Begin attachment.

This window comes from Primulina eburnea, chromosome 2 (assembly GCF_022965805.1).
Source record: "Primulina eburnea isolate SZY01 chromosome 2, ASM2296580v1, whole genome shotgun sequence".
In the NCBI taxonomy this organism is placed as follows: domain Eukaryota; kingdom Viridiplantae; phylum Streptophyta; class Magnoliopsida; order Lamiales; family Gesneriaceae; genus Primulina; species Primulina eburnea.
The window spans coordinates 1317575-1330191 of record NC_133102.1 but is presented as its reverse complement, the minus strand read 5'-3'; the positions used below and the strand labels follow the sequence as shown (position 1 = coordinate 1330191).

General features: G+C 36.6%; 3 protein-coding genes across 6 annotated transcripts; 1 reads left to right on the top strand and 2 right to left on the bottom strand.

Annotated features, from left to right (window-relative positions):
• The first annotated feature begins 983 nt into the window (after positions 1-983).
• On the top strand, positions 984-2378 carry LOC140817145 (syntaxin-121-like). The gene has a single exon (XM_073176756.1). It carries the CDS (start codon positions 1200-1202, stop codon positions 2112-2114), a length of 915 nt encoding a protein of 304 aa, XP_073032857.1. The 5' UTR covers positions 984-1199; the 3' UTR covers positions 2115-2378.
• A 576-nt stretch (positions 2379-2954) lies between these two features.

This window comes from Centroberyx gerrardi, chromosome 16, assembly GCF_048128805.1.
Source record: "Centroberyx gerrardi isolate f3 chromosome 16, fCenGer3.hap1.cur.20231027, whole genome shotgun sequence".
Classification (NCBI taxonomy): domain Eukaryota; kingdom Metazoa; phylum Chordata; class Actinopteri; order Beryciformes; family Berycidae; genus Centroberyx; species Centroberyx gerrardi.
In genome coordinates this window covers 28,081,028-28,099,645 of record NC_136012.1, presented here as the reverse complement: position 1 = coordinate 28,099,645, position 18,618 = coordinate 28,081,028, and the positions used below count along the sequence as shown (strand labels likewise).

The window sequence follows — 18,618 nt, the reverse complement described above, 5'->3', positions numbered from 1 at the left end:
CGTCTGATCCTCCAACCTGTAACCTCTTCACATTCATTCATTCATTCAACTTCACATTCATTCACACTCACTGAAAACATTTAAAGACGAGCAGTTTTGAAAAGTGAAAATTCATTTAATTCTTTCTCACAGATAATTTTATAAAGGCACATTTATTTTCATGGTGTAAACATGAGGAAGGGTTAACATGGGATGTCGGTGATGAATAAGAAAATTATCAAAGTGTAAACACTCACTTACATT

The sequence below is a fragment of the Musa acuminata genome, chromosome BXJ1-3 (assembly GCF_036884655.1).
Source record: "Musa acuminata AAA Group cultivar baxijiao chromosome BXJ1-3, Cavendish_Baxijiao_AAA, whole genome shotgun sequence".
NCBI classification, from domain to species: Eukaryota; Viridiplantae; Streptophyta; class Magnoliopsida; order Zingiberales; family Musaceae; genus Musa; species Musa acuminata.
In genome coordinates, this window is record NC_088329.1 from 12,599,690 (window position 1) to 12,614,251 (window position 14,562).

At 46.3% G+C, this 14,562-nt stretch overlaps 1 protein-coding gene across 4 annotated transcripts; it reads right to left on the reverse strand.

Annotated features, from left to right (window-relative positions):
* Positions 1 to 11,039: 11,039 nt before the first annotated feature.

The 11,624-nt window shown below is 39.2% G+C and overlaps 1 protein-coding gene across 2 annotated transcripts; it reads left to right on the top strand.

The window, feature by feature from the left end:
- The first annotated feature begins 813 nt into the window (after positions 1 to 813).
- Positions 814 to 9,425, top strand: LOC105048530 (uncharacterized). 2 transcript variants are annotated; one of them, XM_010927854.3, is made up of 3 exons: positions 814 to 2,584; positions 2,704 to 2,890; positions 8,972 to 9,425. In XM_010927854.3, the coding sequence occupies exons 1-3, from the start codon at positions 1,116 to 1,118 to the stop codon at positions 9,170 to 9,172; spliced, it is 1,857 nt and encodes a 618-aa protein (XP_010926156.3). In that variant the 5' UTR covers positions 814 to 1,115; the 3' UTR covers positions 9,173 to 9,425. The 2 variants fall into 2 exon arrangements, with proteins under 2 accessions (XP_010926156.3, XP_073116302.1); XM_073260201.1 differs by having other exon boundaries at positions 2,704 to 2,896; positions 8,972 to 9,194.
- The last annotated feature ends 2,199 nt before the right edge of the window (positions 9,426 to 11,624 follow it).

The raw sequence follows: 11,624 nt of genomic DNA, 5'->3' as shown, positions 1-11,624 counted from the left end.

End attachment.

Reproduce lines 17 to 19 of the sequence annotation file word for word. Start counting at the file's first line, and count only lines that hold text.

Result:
Source record: "Musa acuminata AAA Group cultivar baxijiao chromosome BXJ1-3, Cavendish_Baxijiao_AAA, whole genome shotgun sequence".
NCBI classification, from domain to species: Eukaryota; Viridiplantae; Streptophyta; class Magnoliopsida; order Zingiberales; family Musaceae; genus Musa; species Musa acuminata.
In genome coordinates, this window is record NC_088329.1 from 12,599,690 (window position 1) to 12,614,251 (window position 14,562).